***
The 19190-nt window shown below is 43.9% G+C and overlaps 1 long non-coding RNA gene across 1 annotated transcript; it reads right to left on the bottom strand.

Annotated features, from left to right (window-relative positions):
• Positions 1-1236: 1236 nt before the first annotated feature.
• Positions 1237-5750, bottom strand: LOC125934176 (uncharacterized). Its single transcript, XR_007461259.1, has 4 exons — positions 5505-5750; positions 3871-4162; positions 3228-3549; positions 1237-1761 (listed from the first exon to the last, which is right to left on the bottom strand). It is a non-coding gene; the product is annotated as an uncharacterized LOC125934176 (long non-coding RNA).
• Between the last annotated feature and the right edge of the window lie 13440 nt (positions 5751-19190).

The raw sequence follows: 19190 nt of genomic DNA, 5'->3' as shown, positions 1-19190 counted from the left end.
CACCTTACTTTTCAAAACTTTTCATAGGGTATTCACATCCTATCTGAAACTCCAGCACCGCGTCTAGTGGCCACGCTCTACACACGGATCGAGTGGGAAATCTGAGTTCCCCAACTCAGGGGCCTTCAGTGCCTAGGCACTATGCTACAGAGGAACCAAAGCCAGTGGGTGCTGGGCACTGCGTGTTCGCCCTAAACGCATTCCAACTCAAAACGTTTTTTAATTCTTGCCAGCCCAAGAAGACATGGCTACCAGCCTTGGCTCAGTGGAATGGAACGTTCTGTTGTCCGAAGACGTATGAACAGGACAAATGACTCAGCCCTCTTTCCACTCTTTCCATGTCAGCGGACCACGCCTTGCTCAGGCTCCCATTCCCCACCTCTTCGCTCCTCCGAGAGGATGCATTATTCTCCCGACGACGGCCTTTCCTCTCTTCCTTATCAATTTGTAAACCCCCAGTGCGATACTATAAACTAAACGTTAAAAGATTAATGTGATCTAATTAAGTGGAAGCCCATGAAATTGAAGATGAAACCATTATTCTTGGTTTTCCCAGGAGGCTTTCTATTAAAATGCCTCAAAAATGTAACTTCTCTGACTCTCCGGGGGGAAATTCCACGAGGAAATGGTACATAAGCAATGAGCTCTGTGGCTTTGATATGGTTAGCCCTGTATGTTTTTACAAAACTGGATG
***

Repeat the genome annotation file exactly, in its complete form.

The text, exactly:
The 19190-nt window shown below is 43.9% G+C and overlaps 1 long non-coding RNA gene across 1 annotated transcript; it reads right to left on the bottom strand.

Annotated features, from left to right (window-relative positions):
• Positions 1-1236: 1236 nt before the first annotated feature.
• Positions 1237-5750, bottom strand: LOC125934176 (uncharacterized). Its single transcript, XR_007461259.1, has 4 exons — positions 5505-5750; positions 3871-4162; positions 3228-3549; positions 1237-1761 (listed from the first exon to the last, which is right to left on the bottom strand). It is a non-coding gene; the product is annotated as an uncharacterized LOC125934176 (long non-coding RNA).
• Between the last annotated feature and the right edge of the window lie 13440 nt (positions 5751-19190).

The raw sequence follows: 19190 nt of genomic DNA, 5'->3' as shown, positions 1-19190 counted from the left end.
CACCTTACTTTTCAAAACTTTTCATAGGGTATTCACATCCTATCTGAAACTCCAGCACCGCGTCTAGTGGCCACGCTCTACACACGGATCGAGTGGGAAATCTGAGTTCCCCAACTCAGGGGCCTTCAGTGCCTAGGCACTATGCTACAGAGGAACCAAAGCCAGTGGGTGCTGGGCACTGCGTGTTCGCCCTAAACGCATTCCAACTCAAAACGTTTTTTAATTCTTGCCAGCCCAAGAAGACATGGCTACCAGCCTTGGCTCAGTGGAATGGAACGTTCTGTTGTCCGAAGACGTATGAACAGGACAAATGACTCAGCCCTCTTTCCACTCTTTCCATGTCAGCGGACCACGCCTTGCTCAGGCTCCCATTCCCCACCTCTTCGCTCCTCCGAGAGGATGCATTATTCTCCCGACGACGGCCTTTCCTCTCTTCCTTATCAATTTGTAAACCCCCAGTGCGATACTATAAACTAAACGTTAAAAGATTAATGTGATCTAATTAAGTGGAAGCCCATGAAATTGAAGATGAAACCATTATTCTTGGTTTTCCCAGGAGGCTTTCTATTAAAATGCCTCAAAAATGTAACTTCTCTGACTCTCCGGGGGGAAATTCCACGAGGAAATGGTACATAAGCAATGAGCTCTGTGGCTTTGATATGGTTAGCCCTGTATGTTTTTACAAAACTGGATG